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Everybody’s scared, everybody’s inspired: Shovels & Rope to headline Cold Mountain Music Festival

Shovels & Rope. Leslie Ryan McKellar photo Shovels & Rope. Leslie Ryan McKellar photo

There’s a reason Shovels & Rope has evolved into one of the “must see” live acts in the music scene over the last decade. Sure, the Charleston, South Carolina, band is comprised of two incredibly talented songwriters and performers (Cary Ann Hearst and Michael Trent). And yes, the energy they radiate onstage is insanely contagious to anyone within earshot. 

But, the main reason at the core of the band’s success and rabid fanbase resides within Hearst and Trent themselves — a married couple, onstage and off, of ragged company in pursuit of passion and glory. They’re inspiring, and real in every sense of the word. And that’s an attitude taken at face value by the 21st century listener, who’s constantly in search of something authentic and tangible in a modern age of mass confusion and plastic realities. 

It is the sincere love between the duo that is the catalyst for their music, where the honest beauty of the human spirit won’t shy away from obstacles — physical or emotional — nor be defeated in the grand scheme of things.

Smoky Mountain News: [This year] marks the 10th anniversary of Shovels & Rope. With the amount of shows and the endless miles since the beginning, what does that number mean to you?

Cary Ann Hearst: It definitely doesn’t feel like 10 years has gone by. But, if you look at it like a [time] capsule, our entire adult life together has taken place in the last 10 years. That record (2008 self-titled debut release) kind of marked the beginning of our romantic partnership, our musical and business partnership. Our families are one. We have a daughter. We’re traveling [together]. Everything about our production, sound and songwriting has grown in accordance with time and wisdom. 

SMN: How has the meaning of the word “love” changed or remained the same since you’ve gotten older?

CAH: That’s a good question. I guess when you’re a teenager, love feels like some kind of sickness, some kind of syndrome, which you’re physically struck by and you don’t know how to manage it. Now, we’re old married people, with a toddler, with aging parents. Love is so much more intense and complex, and powerful, as you grow and get wise. I believe in it more than I believe in anything. I believe in love as much as I believe in God, and I don’t think those two things are mutually exclusive. It’s the power of creation — love.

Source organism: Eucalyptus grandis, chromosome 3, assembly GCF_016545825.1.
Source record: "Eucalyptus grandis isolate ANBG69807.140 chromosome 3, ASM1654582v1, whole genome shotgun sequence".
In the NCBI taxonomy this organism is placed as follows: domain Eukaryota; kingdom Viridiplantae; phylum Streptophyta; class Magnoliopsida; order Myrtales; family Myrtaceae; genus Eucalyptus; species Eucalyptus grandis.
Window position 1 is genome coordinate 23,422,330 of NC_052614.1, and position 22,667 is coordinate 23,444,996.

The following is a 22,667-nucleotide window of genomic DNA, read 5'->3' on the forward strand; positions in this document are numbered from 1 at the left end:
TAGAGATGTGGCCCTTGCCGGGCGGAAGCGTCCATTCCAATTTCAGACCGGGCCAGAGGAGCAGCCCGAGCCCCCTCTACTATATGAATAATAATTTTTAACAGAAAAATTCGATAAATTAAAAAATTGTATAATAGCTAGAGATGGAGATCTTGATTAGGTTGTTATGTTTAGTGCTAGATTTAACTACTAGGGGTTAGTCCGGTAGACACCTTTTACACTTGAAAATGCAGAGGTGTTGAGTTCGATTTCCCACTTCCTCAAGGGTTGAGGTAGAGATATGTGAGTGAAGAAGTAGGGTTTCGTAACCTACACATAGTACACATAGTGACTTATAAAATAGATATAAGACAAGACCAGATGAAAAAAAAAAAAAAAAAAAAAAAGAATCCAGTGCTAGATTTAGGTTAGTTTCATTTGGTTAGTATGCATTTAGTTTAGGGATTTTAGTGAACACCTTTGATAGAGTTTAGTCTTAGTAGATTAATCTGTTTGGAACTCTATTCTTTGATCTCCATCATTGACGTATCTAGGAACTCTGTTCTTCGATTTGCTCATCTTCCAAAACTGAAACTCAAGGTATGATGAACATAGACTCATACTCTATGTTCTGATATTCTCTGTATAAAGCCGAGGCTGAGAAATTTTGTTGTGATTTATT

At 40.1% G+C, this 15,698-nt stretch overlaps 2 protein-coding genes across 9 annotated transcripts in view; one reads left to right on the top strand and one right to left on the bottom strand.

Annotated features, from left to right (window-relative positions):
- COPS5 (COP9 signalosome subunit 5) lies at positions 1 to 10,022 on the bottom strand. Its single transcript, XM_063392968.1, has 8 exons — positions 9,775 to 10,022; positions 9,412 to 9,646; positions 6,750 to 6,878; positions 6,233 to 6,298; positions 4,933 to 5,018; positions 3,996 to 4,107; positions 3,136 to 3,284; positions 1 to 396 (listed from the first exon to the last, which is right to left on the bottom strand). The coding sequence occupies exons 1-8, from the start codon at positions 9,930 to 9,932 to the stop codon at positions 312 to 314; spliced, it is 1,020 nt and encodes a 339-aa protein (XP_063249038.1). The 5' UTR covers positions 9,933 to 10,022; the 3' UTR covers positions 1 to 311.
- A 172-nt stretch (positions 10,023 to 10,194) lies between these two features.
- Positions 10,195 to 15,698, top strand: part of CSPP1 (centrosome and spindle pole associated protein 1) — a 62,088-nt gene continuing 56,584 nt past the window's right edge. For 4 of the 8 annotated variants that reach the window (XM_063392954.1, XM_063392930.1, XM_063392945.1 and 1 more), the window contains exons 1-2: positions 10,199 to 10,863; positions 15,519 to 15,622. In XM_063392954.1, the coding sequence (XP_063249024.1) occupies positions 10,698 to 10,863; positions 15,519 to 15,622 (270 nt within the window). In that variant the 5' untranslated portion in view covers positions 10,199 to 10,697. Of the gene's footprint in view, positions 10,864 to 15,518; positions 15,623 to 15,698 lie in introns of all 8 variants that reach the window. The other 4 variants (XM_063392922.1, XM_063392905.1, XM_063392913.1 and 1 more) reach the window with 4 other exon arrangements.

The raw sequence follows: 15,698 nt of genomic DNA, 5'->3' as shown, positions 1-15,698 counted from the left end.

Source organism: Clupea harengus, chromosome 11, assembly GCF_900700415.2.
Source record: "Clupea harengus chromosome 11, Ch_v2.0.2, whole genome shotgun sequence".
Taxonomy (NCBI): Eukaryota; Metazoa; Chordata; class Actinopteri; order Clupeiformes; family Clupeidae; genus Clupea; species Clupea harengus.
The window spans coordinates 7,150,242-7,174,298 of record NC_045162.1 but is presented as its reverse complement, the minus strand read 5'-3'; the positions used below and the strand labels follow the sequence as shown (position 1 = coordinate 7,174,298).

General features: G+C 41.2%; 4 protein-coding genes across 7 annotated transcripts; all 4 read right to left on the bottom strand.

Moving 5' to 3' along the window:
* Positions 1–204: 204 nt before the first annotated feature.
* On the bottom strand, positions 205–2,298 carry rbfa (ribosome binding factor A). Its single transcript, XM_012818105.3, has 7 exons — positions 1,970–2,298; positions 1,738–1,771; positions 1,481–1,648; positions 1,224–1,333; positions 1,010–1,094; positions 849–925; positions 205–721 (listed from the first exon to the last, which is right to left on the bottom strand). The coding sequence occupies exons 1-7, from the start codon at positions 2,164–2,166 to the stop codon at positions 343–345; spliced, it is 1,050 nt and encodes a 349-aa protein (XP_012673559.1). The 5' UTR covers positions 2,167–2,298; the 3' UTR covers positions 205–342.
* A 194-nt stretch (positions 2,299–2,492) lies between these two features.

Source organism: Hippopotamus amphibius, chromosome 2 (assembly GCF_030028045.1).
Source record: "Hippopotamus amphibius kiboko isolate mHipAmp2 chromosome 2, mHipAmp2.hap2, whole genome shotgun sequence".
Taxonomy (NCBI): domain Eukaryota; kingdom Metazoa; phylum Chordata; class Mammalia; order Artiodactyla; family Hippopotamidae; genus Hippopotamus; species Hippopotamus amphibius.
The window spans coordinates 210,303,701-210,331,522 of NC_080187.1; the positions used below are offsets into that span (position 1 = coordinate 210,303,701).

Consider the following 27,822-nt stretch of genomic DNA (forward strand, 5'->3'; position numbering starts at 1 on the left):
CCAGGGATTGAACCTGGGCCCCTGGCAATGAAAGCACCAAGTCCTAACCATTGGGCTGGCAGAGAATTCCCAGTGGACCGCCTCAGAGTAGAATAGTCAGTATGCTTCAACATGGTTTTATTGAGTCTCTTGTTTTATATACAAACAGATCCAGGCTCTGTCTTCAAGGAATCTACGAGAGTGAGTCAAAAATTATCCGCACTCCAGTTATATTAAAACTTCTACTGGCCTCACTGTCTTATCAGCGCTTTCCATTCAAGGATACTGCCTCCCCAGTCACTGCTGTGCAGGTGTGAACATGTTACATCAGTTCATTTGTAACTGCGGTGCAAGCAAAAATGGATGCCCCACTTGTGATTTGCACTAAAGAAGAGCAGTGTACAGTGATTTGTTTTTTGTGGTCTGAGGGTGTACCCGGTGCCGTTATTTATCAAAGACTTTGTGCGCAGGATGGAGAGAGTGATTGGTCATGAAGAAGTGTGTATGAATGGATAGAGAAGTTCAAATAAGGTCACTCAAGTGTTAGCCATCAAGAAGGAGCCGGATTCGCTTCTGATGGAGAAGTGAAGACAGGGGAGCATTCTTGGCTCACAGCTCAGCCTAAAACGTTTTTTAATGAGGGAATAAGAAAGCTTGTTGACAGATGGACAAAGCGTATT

Michael Trent: It’s kind of a process. There’s a lot of patience, and just showing up. It’s about the long game. You can have really bad days, really bad weeks, but it’s about being persistent and being willing to show up every day. We’re married people and we go see a marriage counselor every once in awhile. And a lot of times things are going great in our marriage, and we’re just showing love by just checking in and making the drive. 

SMN: Is the role of songwriter as important now as ever before, maybe like it was in the late 1960s and early 1970s?

MT: There’s definitely a lot to talk about. There’s so much “everything” right now. Maybe it’s different [today] just because everybody is constantly being inundated with everybody’s opinion and everybody has got a platform. If music speaks to you, and if you connect with it, then I think it’s very important nowadays. People should be writing their most brave and bold songs right now. If you have something to say, especially now, it’s time to say it.

SMN: I ask that question because I was thinking about [your] song “Great, America.” I would assume you were referring to the Charleston shooter?

MT: We were referring to all the shooters. That song was written when we had just gotten back from a European tour. We flipped on the news and every terrible thing you could imagine was happening. They were just going down the list. And so, we sort of wrote down what we were hearing, in kind of just disbelief, and that’s where that song came from. We had been away from the States for maybe like two weeks, and just so much tragedy, climate change craziness, natural disasters. 

CAH: Michael and I, we’re parents and we’re humans. We’re part of the brotherhood of man. And it hurts our spirit to see all the suffering in the world. “Great, America” is our overall response to feeling overwhelmed with the state of the world. 

SMN: Are you optimistic about the future?

CAH: I feel like we literally choose to remain optimistic because throwing up your hands in abandonment is just not an option. It’s just not an option. So, day-to-day, do you feel discouraged? Do you feel you’re not getting far enough, fast enough for the will of mankind? But, you have to put out in your own results and in your own efforts what you want to see in other people.

SMN: That lyric [in “Great, America”], “everybody’s scared, everybody’s inspired,” I really think that sums it up, because as much as there’s a lot of confusion, there’s also a lot of people coming off the sidelines...

MT: It’s true. When you put something like that out in the world, you’re not sure how everybody is going to respond. But, we felt compelled to write it, compelled to put it out. Maybe it will inspire somebody else to do something greater. 

Editor’s Note: Shovels & Rope will perform at 9 p.m. Saturday, June 9, at the Cold Mountain Music Festival on the grounds of the Lake Logan Conference Center. To listen to the entire audio interview of this conversation, go to YouTube and search “Shovels & Rope Garret K. Woodward.” 

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